Converting a string with timezone information to a datetime object

from datetime import datetime

date_str = '2023-02-28 14:30:00+05:30'
date_format = '%Y-%m-%d %H:%M:%S%z'

date_obj = datetime.strptime(date_str, date_format)
print(date_obj)

In this example, we have a string representing a date and time with timezone information in the format ‘YYYY-MM-DD HH:MM:SS+TZOFFSET’, where TZOFFSET is the timezone offset in hours and minutes from UTC. We specify the format string as the second argument to strptime(), including the %z formatting code to parse the timezone offset.

While the function we saw above may seem easy in theory, it can also be a source of frustration when things go wrong in practice.

Troubleshooting Common strptime() Errors

Here are some common errors you might encounter and how to fix them:

ValueError: time data 'date_string' does not match format '%Y-%m-%d %H:%M:%S'

The most common error occurs when the input string does not match the format string. Please double-check that the input string and format string match exactly.

import datetime

# When input has two-digit year instead of four-digit year
date_str = '23-03-01'
date_obj = datetime.datetime.strptime(date_str, '%y-%m-%d')
# Raises ValueError: time data '23-03-01' does not match format '%y-%m-%d'

# When the input has missing leading zeros for hour and minute
time_str = '8:30'
time_obj = datetime.datetime.strptime(time_str, '%H:%M')
# Raises ValueError: time data '8:30' does not match format '%H:%M'

TypeError: strptime() argument 1 must be str, not 'int'

The next common error occurs when you pass an integer to datetime.strptime() or time.strptime() instead of a string. Ensure all the values you’re passing to the function are strings.

# Example 1: Integer instead of string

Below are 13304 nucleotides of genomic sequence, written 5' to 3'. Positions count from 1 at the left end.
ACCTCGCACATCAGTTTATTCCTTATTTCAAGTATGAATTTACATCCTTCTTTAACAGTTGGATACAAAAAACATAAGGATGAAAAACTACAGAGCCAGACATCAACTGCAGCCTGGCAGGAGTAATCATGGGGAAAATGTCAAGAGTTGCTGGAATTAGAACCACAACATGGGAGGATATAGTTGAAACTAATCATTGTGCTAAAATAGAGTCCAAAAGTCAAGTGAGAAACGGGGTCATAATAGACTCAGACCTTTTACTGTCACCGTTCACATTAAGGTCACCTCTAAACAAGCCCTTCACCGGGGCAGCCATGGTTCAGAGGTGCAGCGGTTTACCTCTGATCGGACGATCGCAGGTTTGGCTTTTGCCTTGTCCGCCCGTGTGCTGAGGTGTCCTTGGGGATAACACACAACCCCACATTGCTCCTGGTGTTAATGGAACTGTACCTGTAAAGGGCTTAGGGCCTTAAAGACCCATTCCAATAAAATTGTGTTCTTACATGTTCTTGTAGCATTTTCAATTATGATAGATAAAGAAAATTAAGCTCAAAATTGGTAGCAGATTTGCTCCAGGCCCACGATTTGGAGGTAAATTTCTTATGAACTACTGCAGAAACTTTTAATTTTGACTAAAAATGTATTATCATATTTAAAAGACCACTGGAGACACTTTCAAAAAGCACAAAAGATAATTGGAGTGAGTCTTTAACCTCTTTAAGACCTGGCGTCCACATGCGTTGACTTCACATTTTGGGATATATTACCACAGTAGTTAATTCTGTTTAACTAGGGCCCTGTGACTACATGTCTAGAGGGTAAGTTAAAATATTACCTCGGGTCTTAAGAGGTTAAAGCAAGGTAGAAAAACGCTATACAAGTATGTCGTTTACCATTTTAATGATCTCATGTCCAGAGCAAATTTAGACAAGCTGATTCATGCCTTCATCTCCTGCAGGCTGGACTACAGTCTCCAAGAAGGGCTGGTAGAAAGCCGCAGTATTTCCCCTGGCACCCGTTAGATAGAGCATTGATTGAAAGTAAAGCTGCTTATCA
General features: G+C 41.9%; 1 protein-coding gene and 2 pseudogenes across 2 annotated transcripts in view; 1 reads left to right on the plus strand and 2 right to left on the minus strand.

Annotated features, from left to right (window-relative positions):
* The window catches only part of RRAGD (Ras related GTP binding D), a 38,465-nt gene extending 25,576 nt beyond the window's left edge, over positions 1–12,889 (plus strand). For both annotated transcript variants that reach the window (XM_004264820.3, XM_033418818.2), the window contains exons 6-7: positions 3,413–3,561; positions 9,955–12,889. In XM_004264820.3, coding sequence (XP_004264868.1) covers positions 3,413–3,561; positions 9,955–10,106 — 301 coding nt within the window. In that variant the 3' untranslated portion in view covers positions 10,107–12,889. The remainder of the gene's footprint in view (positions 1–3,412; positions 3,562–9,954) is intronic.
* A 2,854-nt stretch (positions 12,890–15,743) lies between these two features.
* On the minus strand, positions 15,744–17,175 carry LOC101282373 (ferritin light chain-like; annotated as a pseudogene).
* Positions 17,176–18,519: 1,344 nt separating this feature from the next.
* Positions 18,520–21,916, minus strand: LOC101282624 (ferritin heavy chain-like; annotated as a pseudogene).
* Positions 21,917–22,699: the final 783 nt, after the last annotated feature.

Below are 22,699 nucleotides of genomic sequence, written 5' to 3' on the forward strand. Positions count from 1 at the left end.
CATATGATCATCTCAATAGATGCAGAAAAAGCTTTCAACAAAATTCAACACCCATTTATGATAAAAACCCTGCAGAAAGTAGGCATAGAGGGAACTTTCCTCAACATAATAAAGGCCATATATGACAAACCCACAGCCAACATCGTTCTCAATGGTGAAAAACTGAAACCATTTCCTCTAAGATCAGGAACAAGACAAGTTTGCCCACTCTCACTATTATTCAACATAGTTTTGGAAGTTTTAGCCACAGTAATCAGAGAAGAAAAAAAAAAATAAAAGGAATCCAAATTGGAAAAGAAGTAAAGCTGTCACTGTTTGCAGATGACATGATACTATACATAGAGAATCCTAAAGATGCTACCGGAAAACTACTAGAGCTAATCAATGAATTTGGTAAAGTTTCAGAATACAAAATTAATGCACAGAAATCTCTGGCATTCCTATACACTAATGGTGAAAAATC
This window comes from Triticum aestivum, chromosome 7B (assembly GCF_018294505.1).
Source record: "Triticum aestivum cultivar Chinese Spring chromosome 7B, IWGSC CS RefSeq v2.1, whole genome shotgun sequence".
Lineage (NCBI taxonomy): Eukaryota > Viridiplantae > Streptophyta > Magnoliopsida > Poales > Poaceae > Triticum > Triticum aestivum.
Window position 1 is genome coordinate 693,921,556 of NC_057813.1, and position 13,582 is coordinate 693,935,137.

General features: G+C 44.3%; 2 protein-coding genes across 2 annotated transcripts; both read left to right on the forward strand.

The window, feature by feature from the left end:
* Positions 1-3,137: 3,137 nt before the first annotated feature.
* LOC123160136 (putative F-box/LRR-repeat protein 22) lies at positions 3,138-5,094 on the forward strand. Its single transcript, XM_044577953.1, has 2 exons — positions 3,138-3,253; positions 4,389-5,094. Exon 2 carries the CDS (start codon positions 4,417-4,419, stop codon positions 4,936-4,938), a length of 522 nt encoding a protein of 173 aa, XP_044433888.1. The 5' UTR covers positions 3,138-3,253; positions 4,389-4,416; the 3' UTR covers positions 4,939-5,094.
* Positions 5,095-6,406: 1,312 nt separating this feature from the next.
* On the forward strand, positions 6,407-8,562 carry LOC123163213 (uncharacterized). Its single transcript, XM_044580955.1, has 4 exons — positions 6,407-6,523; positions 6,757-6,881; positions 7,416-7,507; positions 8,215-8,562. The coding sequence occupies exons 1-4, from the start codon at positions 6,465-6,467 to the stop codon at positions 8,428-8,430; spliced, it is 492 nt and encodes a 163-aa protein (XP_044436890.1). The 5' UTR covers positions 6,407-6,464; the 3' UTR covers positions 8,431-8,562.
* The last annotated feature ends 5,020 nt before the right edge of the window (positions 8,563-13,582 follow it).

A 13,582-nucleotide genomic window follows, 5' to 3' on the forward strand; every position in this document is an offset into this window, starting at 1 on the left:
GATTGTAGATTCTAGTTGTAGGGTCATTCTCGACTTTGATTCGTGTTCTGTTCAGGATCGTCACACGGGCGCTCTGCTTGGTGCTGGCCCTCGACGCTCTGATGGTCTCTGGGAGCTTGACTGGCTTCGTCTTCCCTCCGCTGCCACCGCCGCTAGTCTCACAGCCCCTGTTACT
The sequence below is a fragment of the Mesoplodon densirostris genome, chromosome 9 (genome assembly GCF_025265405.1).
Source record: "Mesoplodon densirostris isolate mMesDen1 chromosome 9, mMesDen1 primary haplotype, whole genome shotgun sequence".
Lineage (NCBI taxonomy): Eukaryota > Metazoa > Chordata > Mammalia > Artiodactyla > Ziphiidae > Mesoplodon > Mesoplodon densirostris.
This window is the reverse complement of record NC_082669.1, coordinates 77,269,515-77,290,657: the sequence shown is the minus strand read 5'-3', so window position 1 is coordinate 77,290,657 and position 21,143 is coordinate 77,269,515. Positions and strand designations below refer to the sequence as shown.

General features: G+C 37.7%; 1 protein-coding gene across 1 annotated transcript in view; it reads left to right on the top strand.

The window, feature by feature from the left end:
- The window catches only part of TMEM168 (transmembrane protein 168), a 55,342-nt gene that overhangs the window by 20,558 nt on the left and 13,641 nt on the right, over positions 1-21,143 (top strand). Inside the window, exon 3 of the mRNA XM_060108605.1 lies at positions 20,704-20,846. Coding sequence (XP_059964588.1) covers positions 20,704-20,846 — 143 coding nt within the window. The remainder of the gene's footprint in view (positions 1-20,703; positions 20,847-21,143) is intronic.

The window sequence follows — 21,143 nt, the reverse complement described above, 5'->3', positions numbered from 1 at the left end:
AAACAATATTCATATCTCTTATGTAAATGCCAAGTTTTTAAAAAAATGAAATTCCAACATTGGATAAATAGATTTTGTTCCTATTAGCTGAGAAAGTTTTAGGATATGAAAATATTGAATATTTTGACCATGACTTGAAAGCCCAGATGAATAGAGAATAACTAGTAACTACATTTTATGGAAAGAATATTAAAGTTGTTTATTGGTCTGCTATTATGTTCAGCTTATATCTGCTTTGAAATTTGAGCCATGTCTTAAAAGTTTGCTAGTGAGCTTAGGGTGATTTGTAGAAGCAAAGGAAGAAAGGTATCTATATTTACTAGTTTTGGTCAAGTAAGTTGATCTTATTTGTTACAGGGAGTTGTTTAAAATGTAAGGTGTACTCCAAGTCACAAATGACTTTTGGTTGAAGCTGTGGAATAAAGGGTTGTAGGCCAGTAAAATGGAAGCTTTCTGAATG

date_int = 20230301
date_obj = datetime.datetime.strptime(date_int, '%Y%m%d')
# Raises TypeError: strptime() argument 1 must be str, not int

# Example 2: List instead of string
date_list = [2023, 3, 1]
date_obj = datetime.datetime.strptime(date_list, '%Y-%m-%d')
# Raises TypeError: strptime() argument 1 must be str, not list

ValueError: unconverted data remains: ':00'

This error occurs when leftover characters exist in the input string, which is not matched by the format string. For example, this error will occur if the format string only specifies the year, month, and day, but the input string also contains the time of day. To debug this error, ensure that the format string matches the entire input string.

# when input string contains time of day
date_str = '2023-03-01 12:30:00'
date_obj = datetime.datetime.strptime(date_str, '%Y-%m-%d')
# Raises ValueError: unconverted data remains:  12:30:00

# When input string contains extra characters
date_str = '2023-03-01T00:00:00Z'
date_obj = datetime.datetime.strptime(date_str, '%Y-%m-%d')
# Raises ValueError: unconverted data remains: T00:00:00Z

Conclusion

It’s safe to say that datetime.strptime() method provides a flexible and powerful way to convert strings to datetime objects in Python and can be used to handle a wide range of date and time formats. Why don’t you grab our Dates and Times Cheatsheet for later reference?

After understanding the dates and times, the next step is to practice them in a project. We recommend you pick one of these and solidify your learning:

We agree that date and time data in the real world is complicated, but all you need to understand the formats and patterns that go behind each kind of date and time you have in your data and use the libraries you have wisely.